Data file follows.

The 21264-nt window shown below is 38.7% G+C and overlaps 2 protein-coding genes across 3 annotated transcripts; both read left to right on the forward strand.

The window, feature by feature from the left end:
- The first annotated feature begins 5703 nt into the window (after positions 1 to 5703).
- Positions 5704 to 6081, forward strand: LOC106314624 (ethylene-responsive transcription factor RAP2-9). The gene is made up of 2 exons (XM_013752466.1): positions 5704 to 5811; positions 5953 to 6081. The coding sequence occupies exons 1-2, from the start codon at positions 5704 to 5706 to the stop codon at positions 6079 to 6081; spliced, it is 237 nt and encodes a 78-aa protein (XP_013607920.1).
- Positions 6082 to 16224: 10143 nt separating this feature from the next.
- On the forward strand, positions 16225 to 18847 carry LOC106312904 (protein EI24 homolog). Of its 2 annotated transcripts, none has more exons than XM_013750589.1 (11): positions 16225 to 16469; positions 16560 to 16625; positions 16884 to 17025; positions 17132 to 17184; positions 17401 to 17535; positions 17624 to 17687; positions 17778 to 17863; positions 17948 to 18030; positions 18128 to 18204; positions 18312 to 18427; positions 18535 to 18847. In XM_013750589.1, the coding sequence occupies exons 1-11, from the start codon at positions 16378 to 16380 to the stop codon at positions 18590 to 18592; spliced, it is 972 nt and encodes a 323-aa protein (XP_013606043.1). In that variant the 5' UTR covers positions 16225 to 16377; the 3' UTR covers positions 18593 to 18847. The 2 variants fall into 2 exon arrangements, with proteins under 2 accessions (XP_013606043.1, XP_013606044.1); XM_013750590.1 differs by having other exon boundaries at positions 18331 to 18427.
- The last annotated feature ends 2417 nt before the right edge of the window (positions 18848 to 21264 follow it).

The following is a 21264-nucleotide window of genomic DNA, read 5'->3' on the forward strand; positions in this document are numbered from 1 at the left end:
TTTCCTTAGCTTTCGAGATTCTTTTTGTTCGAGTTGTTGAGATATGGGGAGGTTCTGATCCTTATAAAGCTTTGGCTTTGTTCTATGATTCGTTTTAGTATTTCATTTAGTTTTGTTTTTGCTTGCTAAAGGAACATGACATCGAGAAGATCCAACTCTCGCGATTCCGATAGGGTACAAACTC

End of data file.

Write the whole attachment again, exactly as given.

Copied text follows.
The 21264-nt window shown below is 38.7% G+C and overlaps 2 protein-coding genes across 3 annotated transcripts; both read left to right on the forward strand.

The window, feature by feature from the left end:
- The first annotated feature begins 5703 nt into the window (after positions 1 to 5703).
- Positions 5704 to 6081, forward strand: LOC106314624 (ethylene-responsive transcription factor RAP2-9). The gene is made up of 2 exons (XM_013752466.1): positions 5704 to 5811; positions 5953 to 6081. The coding sequence occupies exons 1-2, from the start codon at positions 5704 to 5706 to the stop codon at positions 6079 to 6081; spliced, it is 237 nt and encodes a 78-aa protein (XP_013607920.1).
- Positions 6082 to 16224: 10143 nt separating this feature from the next.
- On the forward strand, positions 16225 to 18847 carry LOC106312904 (protein EI24 homolog). Of its 2 annotated transcripts, none has more exons than XM_013750589.1 (11): positions 16225 to 16469; positions 16560 to 16625; positions 16884 to 17025; positions 17132 to 17184; positions 17401 to 17535; positions 17624 to 17687; positions 17778 to 17863; positions 17948 to 18030; positions 18128 to 18204; positions 18312 to 18427; positions 18535 to 18847. In XM_013750589.1, the coding sequence occupies exons 1-11, from the start codon at positions 16378 to 16380 to the stop codon at positions 18590 to 18592; spliced, it is 972 nt and encodes a 323-aa protein (XP_013606043.1). In that variant the 5' UTR covers positions 16225 to 16377; the 3' UTR covers positions 18593 to 18847. The 2 variants fall into 2 exon arrangements, with proteins under 2 accessions (XP_013606043.1, XP_013606044.1); XM_013750590.1 differs by having other exon boundaries at positions 18331 to 18427.
- The last annotated feature ends 2417 nt before the right edge of the window (positions 18848 to 21264 follow it).

The following is a 21264-nucleotide window of genomic DNA, read 5'->3' on the forward strand; positions in this document are numbered from 1 at the left end:
TTTCCTTAGCTTTCGAGATTCTTTTTGTTCGAGTTGTTGAGATATGGGGAGGTTCTGATCCTTATAAAGCTTTGGCTTTGTTCTATGATTCGTTTTAGTATTTCATTTAGTTTTGTTTTTGCTTGCTAAAGGAACATGACATCGAGAAGATCCAACTCTCGCGATTCCGATAGGGTACAAACTC